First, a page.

Jody Nicholas was one of America’s best road racers during the 1960s. He was a contender at nearly every road race national he entered from the early 1960s to the time he was drafted to serve in the Vietnam War in 1965. The years that Nicholas served his country came at the prime of his career. He returned to racing after the service and had some successes, but never regained the momentum he had before being drafted.
In 1963, Nicholas won his two career AMA nationals: at the famous Laconia Classic road race and later that year on the road course in Carpentersville, Illinois. He was known for his graceful riding style, which was in stark contrast to the brutish, square-off-the-turn style employed by most American dirt track riders on road courses in the early ‘60s.
Nicholas was born Joel Edward Nicholas on August 28, 1943 in Dallas. Hew was always know by his nickname, Jody. His parents were both educators in Nashville and Nicholas was trained to be a classical musician from the time he was 7 years old all the way through college. Nicholas was a violinist, though he was proficient on several other instruments as well.
Nicholas first got the feel of two wheels when he bought a Doodlebug minibike powered by a lawnmower engine when he was in seventh grade. He paid $25 for the little minibike, appropriately enough from money he’d saved cutting lawns. Nicholas entered his first race, a scrambles event, in 1957 on a borrowed bike and did well enough to earn a trophy and the attention of a local Nashville BSA motorcycle dealer, Lonnie Martin, who became Nicholas’ first sponsor.
A diminutive young rider, Nicholas stood 5’ 7” and weighed 125 pounds during his days of racing. He excelled at all types of motorcycle racing, from scrambles, to drag racing, from dirt tracking to road racing. Nicholas began to make a name outside of Tennessee when he won novice races at Daytona in 1960. The next year, he became one of the top-ranked amateur riders in the country, winning three AMA amateur road race nationals and the amateur program of the Springfield Mile.
Nicholas’ first race as an expert was in the Daytona 200 in 1962. He qualified a very respectable sixth out of over 100 entries. During the race, the throttle on his BSA stuck open and Nicholas was forced to ad-lib by using the kill switch to slow the bike down in the corners. Unfortunately for Nicholas, the kill switch began shorting out and several times the power would come on when he wasn’t expecting it. As a result of his bike’s condition Nicholas crashed several times that day, but still managed a sixth-place finish.
The best national finish for Nicholas during his rookie expert season was at Laconia, New Hampshire, where he took fourth. It was a precursor of things to come.
The 1963 season will go down as Nicholas’ breakthrough year. He followed up his excellent rookie performance and won at Laconia, despite crashing his factory BSA Gold Star with just a lap to go. He fell coming out of Laconia’s infamous hairpin turn, giving the lead to George Roeder. Nicholas quickly picked up his bike and got back into the race and took back the lead from Roeder near the end of that final lap to win his first AMA National. Later that same summer, Nicholas won again on the road circuit in Carpentersville after a race-long battle with Dick Hammer.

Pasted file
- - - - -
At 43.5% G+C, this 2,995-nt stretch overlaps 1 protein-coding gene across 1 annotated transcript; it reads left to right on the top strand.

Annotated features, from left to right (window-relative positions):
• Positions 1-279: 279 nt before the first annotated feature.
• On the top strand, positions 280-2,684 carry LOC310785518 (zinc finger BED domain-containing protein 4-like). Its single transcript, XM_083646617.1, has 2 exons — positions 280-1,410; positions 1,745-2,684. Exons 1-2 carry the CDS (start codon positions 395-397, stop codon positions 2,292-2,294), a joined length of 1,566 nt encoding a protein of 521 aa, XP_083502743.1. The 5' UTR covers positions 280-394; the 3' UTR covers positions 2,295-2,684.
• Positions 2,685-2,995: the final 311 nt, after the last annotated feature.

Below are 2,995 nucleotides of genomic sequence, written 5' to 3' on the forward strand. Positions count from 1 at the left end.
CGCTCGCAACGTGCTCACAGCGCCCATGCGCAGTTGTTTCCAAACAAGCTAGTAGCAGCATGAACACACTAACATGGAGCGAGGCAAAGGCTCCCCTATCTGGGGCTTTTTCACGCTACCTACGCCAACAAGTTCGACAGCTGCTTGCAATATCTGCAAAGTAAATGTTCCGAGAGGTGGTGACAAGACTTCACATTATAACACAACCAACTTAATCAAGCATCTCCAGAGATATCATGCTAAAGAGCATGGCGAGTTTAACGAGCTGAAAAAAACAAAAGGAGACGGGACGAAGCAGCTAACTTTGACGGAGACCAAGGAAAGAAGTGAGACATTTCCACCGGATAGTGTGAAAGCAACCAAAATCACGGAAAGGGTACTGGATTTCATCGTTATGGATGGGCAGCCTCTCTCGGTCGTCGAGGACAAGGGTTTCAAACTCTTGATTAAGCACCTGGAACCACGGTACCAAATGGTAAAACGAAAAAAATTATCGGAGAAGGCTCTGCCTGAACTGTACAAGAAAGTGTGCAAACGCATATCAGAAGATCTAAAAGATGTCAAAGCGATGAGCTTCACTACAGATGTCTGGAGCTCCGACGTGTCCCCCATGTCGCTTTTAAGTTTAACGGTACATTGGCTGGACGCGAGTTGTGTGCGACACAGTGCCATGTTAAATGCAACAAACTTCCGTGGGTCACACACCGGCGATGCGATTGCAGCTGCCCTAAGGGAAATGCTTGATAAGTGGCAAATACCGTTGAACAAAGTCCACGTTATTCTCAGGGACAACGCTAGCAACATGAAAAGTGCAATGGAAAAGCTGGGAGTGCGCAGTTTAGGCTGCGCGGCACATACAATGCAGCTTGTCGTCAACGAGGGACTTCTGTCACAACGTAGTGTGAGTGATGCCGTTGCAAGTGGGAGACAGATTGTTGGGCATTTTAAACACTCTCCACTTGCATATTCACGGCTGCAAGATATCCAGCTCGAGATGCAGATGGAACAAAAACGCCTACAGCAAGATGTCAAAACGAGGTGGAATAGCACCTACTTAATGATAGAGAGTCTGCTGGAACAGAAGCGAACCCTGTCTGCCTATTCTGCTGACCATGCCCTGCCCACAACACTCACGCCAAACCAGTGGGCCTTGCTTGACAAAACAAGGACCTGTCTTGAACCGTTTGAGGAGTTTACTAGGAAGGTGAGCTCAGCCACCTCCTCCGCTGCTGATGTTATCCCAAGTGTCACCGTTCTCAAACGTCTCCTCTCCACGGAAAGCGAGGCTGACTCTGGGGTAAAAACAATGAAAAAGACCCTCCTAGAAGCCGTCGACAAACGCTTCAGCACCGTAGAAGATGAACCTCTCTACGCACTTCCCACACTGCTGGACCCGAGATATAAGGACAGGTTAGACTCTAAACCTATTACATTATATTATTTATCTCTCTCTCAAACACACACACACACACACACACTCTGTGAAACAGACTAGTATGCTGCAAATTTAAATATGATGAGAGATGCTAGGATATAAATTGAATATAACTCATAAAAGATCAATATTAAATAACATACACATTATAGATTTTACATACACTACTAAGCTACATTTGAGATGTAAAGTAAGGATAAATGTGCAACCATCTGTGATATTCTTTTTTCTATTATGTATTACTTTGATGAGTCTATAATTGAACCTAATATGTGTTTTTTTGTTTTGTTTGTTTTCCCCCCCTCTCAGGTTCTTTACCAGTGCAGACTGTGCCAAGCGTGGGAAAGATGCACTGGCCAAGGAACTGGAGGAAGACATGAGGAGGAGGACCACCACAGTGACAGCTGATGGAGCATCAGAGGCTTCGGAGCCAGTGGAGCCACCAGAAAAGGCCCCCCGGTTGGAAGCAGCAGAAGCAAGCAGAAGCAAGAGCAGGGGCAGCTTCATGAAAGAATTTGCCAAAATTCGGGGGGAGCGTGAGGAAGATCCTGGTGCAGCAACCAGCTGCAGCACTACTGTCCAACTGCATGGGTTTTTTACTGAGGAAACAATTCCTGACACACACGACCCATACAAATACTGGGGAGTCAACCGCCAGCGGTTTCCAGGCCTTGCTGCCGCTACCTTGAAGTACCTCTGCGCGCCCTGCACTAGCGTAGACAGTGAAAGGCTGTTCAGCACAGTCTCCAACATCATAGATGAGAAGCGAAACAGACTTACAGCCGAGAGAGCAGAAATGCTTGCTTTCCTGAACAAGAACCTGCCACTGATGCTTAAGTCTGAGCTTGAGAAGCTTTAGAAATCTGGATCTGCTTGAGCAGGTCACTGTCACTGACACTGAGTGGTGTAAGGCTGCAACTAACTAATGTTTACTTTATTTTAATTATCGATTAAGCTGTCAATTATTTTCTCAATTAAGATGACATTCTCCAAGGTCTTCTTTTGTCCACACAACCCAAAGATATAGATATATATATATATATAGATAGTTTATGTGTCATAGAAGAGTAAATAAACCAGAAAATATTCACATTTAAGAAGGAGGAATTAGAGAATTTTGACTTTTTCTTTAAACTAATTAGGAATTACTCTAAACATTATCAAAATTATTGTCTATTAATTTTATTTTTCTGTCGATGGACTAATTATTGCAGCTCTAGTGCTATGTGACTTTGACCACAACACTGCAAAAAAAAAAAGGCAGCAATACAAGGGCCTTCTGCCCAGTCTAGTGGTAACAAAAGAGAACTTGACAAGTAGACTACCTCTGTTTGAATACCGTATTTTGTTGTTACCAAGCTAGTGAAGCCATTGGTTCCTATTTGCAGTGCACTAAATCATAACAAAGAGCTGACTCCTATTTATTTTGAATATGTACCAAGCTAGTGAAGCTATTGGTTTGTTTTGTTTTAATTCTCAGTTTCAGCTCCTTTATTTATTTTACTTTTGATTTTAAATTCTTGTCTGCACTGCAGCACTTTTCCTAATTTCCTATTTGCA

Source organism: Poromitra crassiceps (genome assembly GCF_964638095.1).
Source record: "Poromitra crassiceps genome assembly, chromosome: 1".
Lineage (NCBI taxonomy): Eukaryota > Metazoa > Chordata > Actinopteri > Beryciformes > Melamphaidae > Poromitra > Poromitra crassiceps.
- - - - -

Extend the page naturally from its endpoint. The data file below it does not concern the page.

While Nicholas would come close many times over the next 10 years, Lady Luck did not smile on him and he never won another AMA national.
Nicholas mainly stayed away from the dirt track nationals, choosing to focus instead on road racing. He continued as the most consistent road racer during the middle 1960s and managed to finish in the top 10 of the AMA Grand National point standings in 1964 and 1965. Nicholas was even offered a chance to compete in the 500cc Grand Prix World Championship circuit before Uncle Sam came calling.
Nicholas joined the Navy and was an aviator, flying E-1B Tracer radar planes off the deck of an aircraft carrier. He even plucked an Apollo moon mission crew from the Pacific Ocean.
After his military service, Nicholas returned to racing and was hired as a factory rider for the fledgling Suzuki team. Nicholas showed that he hadn’t lost any of his skills when he finished second to young BSA rider David Aldana on the road course at Talladega Motor Speedway in 1970.
Injuries from crashes began to wear on Nicholas through the early 1970s. His final podium finish at an AMA national came at the Ascot Park Half Mile, in Gardena, California, on September 25, 1971. He won the 125 national at Road Atlanta in 1972, but was disqualified because the engine crankcases and cylinder assemblies on his machine did not have fins like the street model GT750s from which the racers were derived. He continued to race off and on over the next few years before retiring from professional competition in the mid-1970s.
After his racing career, Nicholas stayed involved in the motorcycling industry. He became an assistant editor for Cycle World and later wrote for several other industry publications.
In addition to his ample racing and tuning skills, Nicholas will also be remembered as one of the most likeable riders of his era. Being college educated, a classical musician, a patriot and Southern gentleman never diminished the fact that Nicholas was first and foremost a racer.
Nicholas was inducted into the Motorcycle Hall of Fame in 1999. He lives in Southern California, continues writing about motorcycles and still occasionally competes in races for past champions.
Inducted in 1999